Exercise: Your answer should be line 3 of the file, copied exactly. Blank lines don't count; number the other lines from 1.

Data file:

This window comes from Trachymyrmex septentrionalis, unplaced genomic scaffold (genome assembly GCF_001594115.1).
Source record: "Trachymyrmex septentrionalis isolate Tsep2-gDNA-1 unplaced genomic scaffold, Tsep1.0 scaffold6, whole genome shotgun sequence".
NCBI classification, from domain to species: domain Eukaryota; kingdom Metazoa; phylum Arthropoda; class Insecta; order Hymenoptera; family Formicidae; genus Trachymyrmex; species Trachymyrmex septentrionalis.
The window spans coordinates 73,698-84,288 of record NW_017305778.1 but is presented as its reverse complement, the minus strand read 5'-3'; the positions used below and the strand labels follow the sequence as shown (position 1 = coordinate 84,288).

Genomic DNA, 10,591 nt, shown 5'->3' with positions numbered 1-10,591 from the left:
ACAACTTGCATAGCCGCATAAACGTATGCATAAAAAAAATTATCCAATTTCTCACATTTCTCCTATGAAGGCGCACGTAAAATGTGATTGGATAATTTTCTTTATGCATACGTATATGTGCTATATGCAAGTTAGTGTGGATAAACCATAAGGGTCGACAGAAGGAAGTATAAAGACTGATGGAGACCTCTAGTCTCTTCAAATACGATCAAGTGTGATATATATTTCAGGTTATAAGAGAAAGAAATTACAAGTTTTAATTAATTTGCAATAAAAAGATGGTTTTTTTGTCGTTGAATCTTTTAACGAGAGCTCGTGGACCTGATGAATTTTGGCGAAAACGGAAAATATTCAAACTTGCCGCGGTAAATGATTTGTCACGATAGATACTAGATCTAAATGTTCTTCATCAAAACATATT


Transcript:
NCBI classification, from domain to species: domain Eukaryota; kingdom Metazoa; phylum Arthropoda; class Insecta; order Hymenoptera; family Formicidae; genus Trachymyrmex; species Trachymyrmex septentrionalis.